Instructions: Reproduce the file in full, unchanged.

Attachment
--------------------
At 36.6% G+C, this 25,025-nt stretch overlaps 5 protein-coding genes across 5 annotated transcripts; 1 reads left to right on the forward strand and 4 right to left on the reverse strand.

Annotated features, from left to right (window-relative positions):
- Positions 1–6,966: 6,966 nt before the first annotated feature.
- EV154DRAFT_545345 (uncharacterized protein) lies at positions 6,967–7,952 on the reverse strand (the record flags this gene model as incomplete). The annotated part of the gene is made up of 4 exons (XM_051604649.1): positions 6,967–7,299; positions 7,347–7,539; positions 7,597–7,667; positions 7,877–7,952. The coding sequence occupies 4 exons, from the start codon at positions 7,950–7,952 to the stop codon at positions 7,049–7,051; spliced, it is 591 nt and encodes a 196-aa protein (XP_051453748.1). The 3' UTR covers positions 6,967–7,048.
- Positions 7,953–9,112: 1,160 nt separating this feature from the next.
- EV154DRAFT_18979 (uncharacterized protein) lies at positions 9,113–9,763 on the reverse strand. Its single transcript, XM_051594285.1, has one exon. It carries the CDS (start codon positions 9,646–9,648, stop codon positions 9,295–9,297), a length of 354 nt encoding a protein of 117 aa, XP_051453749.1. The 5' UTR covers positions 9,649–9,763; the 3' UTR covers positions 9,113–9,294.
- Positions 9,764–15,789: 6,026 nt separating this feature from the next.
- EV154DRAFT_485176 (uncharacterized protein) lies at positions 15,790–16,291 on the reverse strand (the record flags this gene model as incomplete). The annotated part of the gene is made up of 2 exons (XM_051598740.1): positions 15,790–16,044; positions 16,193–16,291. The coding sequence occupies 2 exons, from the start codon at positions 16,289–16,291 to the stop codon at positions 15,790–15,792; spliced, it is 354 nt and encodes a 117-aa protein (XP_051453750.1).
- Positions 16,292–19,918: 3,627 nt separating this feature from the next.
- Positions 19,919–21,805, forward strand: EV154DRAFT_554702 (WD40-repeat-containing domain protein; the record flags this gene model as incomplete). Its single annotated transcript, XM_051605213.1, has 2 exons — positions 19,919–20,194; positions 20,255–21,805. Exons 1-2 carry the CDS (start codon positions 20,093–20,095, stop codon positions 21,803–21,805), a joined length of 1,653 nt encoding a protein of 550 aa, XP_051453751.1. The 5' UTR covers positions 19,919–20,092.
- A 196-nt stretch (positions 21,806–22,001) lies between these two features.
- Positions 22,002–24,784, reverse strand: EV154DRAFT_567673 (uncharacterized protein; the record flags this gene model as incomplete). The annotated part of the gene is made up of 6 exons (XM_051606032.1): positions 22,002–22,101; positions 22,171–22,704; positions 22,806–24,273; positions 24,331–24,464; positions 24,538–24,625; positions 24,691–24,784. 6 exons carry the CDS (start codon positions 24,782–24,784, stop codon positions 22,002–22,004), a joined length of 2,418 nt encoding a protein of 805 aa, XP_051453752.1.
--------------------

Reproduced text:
At 36.6% G+C, this 25,025-nt stretch overlaps 5 protein-coding genes across 5 annotated transcripts; 1 reads left to right on the forward strand and 4 right to left on the reverse strand.

Annotated features, from left to right (window-relative positions):
- Positions 1–6,966: 6,966 nt before the first annotated feature.
- EV154DRAFT_545345 (uncharacterized protein) lies at positions 6,967–7,952 on the reverse strand (the record flags this gene model as incomplete). The annotated part of the gene is made up of 4 exons (XM_051604649.1): positions 6,967–7,299; positions 7,347–7,539; positions 7,597–7,667; positions 7,877–7,952. The coding sequence occupies 4 exons, from the start codon at positions 7,950–7,952 to the stop codon at positions 7,049–7,051; spliced, it is 591 nt and encodes a 196-aa protein (XP_051453748.1). The 3' UTR covers positions 6,967–7,048.
- Positions 7,953–9,112: 1,160 nt separating this feature from the next.
- EV154DRAFT_18979 (uncharacterized protein) lies at positions 9,113–9,763 on the reverse strand. Its single transcript, XM_051594285.1, has one exon. It carries the CDS (start codon positions 9,646–9,648, stop codon positions 9,295–9,297), a length of 354 nt encoding a protein of 117 aa, XP_051453749.1. The 5' UTR covers positions 9,649–9,763; the 3' UTR covers positions 9,113–9,294.
- Positions 9,764–15,789: 6,026 nt separating this feature from the next.
- EV154DRAFT_485176 (uncharacterized protein) lies at positions 15,790–16,291 on the reverse strand (the record flags this gene model as incomplete). The annotated part of the gene is made up of 2 exons (XM_051598740.1): positions 15,790–16,044; positions 16,193–16,291. The coding sequence occupies 2 exons, from the start codon at positions 16,289–16,291 to the stop codon at positions 15,790–15,792; spliced, it is 354 nt and encodes a 117-aa protein (XP_051453750.1).
- Positions 16,292–19,918: 3,627 nt separating this feature from the next.
- Positions 19,919–21,805, forward strand: EV154DRAFT_554702 (WD40-repeat-containing domain protein; the record flags this gene model as incomplete). Its single annotated transcript, XM_051605213.1, has 2 exons — positions 19,919–20,194; positions 20,255–21,805. Exons 1-2 carry the CDS (start codon positions 20,093–20,095, stop codon positions 21,803–21,805), a joined length of 1,653 nt encoding a protein of 550 aa, XP_051453751.1. The 5' UTR covers positions 19,919–20,092.
- A 196-nt stretch (positions 21,806–22,001) lies between these two features.
- Positions 22,002–24,784, reverse strand: EV154DRAFT_567673 (uncharacterized protein; the record flags this gene model as incomplete). The annotated part of the gene is made up of 6 exons (XM_051606032.1): positions 22,002–22,101; positions 22,171–22,704; positions 22,806–24,273; positions 24,331–24,464; positions 24,538–24,625; positions 24,691–24,784. 6 exons carry the CDS (start codon positions 24,782–24,784, stop codon positions 22,002–22,004), a joined length of 2,418 nt encoding a protein of 805 aa, XP_051453752.1.